Debt Settlement Companies: How the Process Works
After much thought -- and a lack of sleep over your growing debt -- you've decided to try to work with a debt settlement company to get some relief. But just how should the process work?To help you understand just what you need to do to find, choose and work with a debt settlement, we've outlined the steps for you. But keep in mind that, working with a debt settlement company isn't your only choice -- you can do all this on your own without anyone's help. A debt settler would tell you -- and obviously their opinion is biased -- that it isn't easy to get a credit card company to, say, slash your debt in half and then let you pay that debt back in installments. And they may well be right on that point. But if you're deeply in debt, it can't hurt to try it on your own first.
If you still decide you want to use a professional, here's how the process generally works:
Step One: Find a Reputable Debt Settlement Company. This isn't an easy task because there are so many dishonest ones out there. Don't select any company until you've done your research. And if the company hasn't been in business very long, stay away, even if that isn't very fair to the new and ethical debt settlement companies out there. There's no reason for you to be a guinea pig.
Step Two: Have Your First Consultation With the Debt Settlement Company. As we discussed in our first story in this series, it'll probably take an hour or so for you to bring the debt settler up to speed on your financial picture. If the person you're talking to breezes through everything or isn't willing to spend some serious time getting to know you, that's a red flag that you may need to do business with a different company.
Step Three:Leave With a Plan. After you've spent some time discussing your situation with the debt settlement company's representative, you should leave their office knowing just what will happen next. And here's where everything gets tricky. First of all, if you chose to work with a nonprofit debt settlement company, there may be an upfront fee, but it typically won't be more than $50 to $75. A for-profit debt settlement company is no longer allowed to charge any upfront fee.
As for that plan, it's important to understand it. I know: Duh! But if you're a blubbery mess when you're talking to the debt settler, and just grateful that someone is, at long last, going to help you pay off your debts and stop those irate collection calls ... well, it could be easy to walk out of a there not fully comprehending just what a complicated journey you're about to embark on.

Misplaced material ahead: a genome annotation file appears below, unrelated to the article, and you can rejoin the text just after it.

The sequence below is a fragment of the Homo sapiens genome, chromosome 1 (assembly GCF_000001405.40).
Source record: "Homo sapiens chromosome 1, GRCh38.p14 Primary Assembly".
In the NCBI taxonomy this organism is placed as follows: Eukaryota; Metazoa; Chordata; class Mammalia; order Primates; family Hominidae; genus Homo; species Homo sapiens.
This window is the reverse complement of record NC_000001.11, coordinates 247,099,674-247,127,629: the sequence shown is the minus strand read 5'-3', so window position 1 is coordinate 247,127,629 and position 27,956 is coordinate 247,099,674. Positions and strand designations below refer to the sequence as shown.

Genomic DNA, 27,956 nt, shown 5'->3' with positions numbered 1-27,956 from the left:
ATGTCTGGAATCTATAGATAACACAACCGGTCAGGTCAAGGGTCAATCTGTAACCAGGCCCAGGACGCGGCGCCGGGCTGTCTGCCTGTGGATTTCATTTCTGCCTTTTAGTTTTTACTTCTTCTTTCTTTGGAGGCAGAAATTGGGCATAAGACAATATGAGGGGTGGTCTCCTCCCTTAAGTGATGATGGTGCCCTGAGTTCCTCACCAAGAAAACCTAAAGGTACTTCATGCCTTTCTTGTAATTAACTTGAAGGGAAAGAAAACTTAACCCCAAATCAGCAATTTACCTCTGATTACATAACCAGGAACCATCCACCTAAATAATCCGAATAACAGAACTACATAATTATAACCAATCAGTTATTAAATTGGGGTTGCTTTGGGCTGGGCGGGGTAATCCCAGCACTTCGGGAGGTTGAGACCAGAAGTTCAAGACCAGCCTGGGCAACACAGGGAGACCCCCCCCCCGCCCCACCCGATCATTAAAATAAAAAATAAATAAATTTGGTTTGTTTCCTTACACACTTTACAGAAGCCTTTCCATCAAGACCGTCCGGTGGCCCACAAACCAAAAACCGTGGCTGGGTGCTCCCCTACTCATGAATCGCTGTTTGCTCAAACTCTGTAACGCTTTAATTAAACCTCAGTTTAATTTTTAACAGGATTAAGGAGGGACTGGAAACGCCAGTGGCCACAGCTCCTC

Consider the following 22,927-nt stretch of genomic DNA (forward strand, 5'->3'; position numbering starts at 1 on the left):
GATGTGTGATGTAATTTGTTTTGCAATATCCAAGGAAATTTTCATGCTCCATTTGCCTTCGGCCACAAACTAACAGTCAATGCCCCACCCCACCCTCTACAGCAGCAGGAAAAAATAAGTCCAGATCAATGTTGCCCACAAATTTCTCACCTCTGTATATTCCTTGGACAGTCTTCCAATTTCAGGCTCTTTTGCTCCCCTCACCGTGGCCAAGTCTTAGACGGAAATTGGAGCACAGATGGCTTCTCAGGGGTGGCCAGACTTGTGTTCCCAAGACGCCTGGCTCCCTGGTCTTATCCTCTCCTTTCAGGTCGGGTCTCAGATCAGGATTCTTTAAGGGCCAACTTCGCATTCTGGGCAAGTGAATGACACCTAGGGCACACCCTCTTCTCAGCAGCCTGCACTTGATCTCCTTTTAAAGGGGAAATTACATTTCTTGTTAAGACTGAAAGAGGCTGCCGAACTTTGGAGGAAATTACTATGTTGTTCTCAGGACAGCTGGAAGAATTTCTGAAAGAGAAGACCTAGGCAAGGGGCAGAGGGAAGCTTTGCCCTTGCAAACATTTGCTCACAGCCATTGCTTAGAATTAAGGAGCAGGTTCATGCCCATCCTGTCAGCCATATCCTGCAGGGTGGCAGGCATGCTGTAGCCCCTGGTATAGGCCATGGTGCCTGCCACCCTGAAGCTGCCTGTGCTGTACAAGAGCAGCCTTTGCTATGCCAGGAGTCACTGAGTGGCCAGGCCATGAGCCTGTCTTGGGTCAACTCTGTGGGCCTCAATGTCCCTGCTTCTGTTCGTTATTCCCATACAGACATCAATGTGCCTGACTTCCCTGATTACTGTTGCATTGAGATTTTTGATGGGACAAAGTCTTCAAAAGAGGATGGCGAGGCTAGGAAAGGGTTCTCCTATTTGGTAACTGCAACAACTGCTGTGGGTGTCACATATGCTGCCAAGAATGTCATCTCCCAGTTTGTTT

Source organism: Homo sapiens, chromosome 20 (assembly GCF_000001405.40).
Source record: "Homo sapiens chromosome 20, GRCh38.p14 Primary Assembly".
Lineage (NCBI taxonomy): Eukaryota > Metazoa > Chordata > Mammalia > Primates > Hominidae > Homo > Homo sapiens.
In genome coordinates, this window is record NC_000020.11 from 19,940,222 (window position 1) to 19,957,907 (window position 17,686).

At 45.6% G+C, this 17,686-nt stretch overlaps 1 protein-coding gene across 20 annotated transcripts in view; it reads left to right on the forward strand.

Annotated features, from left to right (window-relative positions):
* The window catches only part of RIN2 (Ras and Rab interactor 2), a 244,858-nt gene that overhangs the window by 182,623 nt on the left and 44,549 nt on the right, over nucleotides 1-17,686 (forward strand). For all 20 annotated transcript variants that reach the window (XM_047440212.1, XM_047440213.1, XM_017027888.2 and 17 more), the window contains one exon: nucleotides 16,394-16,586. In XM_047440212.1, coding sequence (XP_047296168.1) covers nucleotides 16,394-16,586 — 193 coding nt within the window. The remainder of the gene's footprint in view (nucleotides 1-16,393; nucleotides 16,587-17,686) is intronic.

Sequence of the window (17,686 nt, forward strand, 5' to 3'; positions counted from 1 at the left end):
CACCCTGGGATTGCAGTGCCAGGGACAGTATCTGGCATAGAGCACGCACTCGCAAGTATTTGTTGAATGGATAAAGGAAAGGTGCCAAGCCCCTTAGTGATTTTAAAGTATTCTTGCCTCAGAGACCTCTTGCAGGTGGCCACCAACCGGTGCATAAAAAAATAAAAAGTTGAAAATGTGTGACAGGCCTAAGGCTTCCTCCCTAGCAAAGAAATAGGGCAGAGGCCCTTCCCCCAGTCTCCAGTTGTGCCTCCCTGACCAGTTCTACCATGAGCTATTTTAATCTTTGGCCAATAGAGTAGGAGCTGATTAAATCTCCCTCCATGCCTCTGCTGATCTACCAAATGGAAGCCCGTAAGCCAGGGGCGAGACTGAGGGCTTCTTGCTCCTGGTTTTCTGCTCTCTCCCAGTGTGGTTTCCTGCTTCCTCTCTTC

Mike Croxson, president of CareOne Services, Inc., one of a handful of nationally-known debt settlement firms that has a solid reputation, says that your plan might typically work like this:
"Let's say you've got three creditors," Croxson says. "You owe Bank of America, Chase and Citigroup each $10,000, so you've got $30,000 outstanding and you can't afford the $600 a month that a debt management plan would require you to pay."
By a "debt management plan," Croxson is referring to a plan where you don't settle your debt by getting your creditors to lower the sum you owe. Instead, you still pay everything owed but your interest is reduced, making it easier to stay on top of your debts. CareOne, incidentally, also works with people on debt management plans. In fact, because they have a number of services, he'd rather me call CareOne a debt "relief" company.
"So you can't afford a debt management plan," continues Croxson, "but you can afford to put $400 every month into an escrow account." Eventually, says Croxson, after, say, a few months, the debt settlement company would call the credit card companies and work out a deal. So perhaps instead of owing three companies $30,000, you would end up owing $15,000. And then, says Croxson, they might work out an agreement where the consumer pays $400 a month until that $15,000 is paid off. (And, of course, during this time, interest is building, but at least it's building on a smaller pile of debt than you used to have.)